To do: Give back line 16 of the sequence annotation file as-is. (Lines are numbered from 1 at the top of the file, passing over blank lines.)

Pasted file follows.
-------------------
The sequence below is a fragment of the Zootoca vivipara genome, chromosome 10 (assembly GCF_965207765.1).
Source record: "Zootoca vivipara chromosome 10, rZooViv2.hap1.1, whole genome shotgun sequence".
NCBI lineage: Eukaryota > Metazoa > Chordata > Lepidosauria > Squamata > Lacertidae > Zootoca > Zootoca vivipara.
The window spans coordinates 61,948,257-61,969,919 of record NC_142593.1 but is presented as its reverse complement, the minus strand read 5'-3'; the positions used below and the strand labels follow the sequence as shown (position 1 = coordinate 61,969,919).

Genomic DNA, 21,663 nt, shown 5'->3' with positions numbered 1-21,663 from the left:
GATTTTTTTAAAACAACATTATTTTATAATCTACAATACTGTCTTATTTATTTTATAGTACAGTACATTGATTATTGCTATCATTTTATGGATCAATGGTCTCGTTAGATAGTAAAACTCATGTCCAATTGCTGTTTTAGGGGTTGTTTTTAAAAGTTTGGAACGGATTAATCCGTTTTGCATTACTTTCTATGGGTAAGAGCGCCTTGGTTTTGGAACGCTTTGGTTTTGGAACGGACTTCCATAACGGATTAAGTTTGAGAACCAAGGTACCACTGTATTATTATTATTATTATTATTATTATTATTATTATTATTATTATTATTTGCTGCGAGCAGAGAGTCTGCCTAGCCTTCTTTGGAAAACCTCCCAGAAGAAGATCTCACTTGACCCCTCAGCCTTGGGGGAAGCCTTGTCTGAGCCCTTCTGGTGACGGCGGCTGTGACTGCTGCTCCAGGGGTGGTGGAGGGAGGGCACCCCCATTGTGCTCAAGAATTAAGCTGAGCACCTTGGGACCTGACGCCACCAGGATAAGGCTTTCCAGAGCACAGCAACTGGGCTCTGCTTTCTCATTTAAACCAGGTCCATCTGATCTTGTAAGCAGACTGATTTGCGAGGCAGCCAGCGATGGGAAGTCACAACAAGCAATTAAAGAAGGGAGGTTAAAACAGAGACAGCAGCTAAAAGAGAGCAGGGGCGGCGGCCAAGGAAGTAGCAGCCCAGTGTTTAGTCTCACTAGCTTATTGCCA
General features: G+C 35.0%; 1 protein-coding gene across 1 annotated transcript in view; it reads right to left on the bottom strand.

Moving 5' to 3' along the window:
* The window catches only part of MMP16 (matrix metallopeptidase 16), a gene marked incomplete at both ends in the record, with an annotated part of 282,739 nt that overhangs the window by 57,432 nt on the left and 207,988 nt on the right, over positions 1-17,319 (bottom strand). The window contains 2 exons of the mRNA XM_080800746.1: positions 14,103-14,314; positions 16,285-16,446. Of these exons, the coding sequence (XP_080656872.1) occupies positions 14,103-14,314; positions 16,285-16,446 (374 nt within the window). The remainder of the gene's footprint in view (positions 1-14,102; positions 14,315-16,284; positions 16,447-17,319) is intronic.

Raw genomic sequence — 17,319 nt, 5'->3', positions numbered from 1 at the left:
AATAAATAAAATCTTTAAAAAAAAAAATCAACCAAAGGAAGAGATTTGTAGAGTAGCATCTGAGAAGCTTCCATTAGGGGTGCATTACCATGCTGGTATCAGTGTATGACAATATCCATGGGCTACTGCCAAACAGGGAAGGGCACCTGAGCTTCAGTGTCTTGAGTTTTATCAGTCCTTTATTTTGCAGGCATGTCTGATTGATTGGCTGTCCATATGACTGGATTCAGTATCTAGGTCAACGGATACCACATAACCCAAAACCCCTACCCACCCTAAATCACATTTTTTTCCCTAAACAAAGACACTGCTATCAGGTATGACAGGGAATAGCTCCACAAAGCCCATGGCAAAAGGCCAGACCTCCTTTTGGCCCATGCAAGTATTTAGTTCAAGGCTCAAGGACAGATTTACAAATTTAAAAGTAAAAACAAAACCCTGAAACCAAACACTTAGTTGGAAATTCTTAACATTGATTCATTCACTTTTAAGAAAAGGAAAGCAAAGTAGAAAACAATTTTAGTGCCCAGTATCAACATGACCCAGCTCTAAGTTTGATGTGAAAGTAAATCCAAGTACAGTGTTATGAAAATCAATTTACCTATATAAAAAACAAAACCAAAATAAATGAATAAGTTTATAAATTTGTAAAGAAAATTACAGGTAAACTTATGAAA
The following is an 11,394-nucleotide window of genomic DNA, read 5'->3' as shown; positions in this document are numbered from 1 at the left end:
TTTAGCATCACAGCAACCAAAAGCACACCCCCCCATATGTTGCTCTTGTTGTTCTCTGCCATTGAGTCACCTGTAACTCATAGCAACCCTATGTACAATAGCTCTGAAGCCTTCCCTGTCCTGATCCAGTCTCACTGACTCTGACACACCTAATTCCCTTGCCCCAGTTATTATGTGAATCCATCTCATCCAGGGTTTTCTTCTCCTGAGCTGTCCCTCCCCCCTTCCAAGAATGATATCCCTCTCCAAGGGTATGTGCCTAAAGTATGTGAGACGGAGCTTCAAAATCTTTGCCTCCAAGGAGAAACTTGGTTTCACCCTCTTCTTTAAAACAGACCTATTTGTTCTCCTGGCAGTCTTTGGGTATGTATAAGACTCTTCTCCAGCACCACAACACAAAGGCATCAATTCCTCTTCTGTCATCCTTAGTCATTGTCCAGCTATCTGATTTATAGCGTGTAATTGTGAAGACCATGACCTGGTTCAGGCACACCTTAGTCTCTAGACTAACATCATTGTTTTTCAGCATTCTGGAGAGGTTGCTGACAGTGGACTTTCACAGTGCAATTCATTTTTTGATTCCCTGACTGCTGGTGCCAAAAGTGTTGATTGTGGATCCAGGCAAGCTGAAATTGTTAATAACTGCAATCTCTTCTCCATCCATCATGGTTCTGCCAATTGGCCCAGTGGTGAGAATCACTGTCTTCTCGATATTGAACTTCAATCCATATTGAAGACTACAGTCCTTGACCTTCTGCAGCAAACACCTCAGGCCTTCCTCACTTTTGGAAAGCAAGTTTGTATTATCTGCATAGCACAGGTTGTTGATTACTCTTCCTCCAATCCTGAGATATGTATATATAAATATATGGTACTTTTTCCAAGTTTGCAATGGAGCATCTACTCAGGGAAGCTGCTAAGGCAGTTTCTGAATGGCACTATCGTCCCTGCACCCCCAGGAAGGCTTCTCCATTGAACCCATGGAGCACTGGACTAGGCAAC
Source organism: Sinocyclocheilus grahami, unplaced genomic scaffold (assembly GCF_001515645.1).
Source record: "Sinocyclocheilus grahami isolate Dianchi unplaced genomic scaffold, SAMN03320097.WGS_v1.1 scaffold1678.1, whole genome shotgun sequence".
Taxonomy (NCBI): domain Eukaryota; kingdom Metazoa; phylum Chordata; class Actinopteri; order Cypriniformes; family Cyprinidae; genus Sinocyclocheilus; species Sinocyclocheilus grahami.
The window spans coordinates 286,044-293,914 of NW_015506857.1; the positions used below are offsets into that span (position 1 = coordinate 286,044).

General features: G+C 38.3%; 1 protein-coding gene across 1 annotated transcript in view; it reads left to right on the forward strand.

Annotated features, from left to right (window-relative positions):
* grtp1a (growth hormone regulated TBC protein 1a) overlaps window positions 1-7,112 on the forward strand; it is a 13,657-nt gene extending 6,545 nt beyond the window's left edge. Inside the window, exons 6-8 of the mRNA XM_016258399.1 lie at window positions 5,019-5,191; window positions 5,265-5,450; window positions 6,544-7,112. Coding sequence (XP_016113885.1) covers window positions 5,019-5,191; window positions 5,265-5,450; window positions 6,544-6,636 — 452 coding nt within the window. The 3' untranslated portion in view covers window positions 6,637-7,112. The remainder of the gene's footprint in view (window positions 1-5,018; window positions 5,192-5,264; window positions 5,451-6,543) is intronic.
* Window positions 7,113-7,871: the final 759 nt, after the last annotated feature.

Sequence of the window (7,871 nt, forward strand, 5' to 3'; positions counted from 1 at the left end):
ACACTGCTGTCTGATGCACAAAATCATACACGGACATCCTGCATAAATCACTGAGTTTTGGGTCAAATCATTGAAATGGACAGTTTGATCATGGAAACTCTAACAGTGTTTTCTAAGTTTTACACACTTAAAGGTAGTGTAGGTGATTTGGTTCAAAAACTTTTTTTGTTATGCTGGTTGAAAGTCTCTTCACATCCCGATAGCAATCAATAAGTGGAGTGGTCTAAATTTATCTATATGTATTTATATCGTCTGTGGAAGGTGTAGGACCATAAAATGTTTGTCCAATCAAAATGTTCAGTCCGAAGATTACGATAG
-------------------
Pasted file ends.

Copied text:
Taxonomy (NCBI): domain Eukaryota; kingdom Metazoa; phylum Chordata; class Actinopteri; order Cypriniformes; family Cyprinidae; genus Sinocyclocheilus; species Sinocyclocheilus grahami.